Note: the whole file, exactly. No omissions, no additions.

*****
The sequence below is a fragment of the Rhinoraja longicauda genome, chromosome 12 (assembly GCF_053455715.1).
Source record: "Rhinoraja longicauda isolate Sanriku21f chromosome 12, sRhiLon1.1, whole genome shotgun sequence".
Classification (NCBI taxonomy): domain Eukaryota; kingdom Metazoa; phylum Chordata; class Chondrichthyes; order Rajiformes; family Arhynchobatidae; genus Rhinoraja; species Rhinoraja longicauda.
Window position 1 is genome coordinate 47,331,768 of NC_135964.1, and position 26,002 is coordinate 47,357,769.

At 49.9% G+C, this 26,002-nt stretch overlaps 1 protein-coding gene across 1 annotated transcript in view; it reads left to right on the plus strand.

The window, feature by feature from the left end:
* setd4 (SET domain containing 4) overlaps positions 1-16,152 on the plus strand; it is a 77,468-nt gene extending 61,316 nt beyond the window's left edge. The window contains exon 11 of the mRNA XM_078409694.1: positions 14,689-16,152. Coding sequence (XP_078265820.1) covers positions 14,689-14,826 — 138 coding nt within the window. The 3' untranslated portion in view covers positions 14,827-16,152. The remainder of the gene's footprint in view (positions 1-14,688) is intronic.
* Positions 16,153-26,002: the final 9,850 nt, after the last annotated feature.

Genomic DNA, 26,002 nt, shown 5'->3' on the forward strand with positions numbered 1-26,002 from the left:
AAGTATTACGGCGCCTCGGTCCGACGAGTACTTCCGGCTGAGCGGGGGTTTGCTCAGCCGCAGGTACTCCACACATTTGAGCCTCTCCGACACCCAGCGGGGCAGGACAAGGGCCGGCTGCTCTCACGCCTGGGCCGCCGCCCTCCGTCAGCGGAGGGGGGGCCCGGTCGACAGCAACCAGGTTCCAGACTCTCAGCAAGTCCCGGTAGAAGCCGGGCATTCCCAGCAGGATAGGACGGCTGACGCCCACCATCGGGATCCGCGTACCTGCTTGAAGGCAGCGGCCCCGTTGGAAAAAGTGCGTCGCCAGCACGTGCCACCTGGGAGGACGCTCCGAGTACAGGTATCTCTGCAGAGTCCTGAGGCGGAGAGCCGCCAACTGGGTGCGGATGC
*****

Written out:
The sequence below is a fragment of the Rhinoraja longicauda genome, chromosome 12 (assembly GCF_053455715.1).
Source record: "Rhinoraja longicauda isolate Sanriku21f chromosome 12, sRhiLon1.1, whole genome shotgun sequence".
Classification (NCBI taxonomy): domain Eukaryota; kingdom Metazoa; phylum Chordata; class Chondrichthyes; order Rajiformes; family Arhynchobatidae; genus Rhinoraja; species Rhinoraja longicauda.
Window position 1 is genome coordinate 47,331,768 of NC_135964.1, and position 26,002 is coordinate 47,357,769.

At 49.9% G+C, this 26,002-nt stretch overlaps 1 protein-coding gene across 1 annotated transcript in view; it reads left to right on the plus strand.

The window, feature by feature from the left end:
* setd4 (SET domain containing 4) overlaps positions 1-16,152 on the plus strand; it is a 77,468-nt gene extending 61,316 nt beyond the window's left edge. The window contains exon 11 of the mRNA XM_078409694.1: positions 14,689-16,152. Coding sequence (XP_078265820.1) covers positions 14,689-14,826 — 138 coding nt within the window. The 3' untranslated portion in view covers positions 14,827-16,152. The remainder of the gene's footprint in view (positions 1-14,688) is intronic.
* Positions 16,153-26,002: the final 9,850 nt, after the last annotated feature.

Genomic DNA, 26,002 nt, shown 5'->3' on the forward strand with positions numbered 1-26,002 from the left:
AAGTATTACGGCGCCTCGGTCCGACGAGTACTTCCGGCTGAGCGGGGGTTTGCTCAGCCGCAGGTACTCCACACATTTGAGCCTCTCCGACACCCAGCGGGGCAGGACAAGGGCCGGCTGCTCTCACGCCTGGGCCGCCGCCCTCCGTCAGCGGAGGGGGGGCCCGGTCGACAGCAACCAGGTTCCAGACTCTCAGCAAGTCCCGGTAGAAGCCGGGCATTCCCAGCAGGATAGGACGGCTGACGCCCACCATCGGGATCCGCGTACCTGCTTGAAGGCAGCGGCCCCGTTGGAAAAAGTGCGTCGCCAGCACGTGCCACCTGGGAGGACGCTCCGAGTACAGGTATCTCTGCAGAGTCCTGAGGCGGAGAGCCGCCAACTGGGTGCGGATGC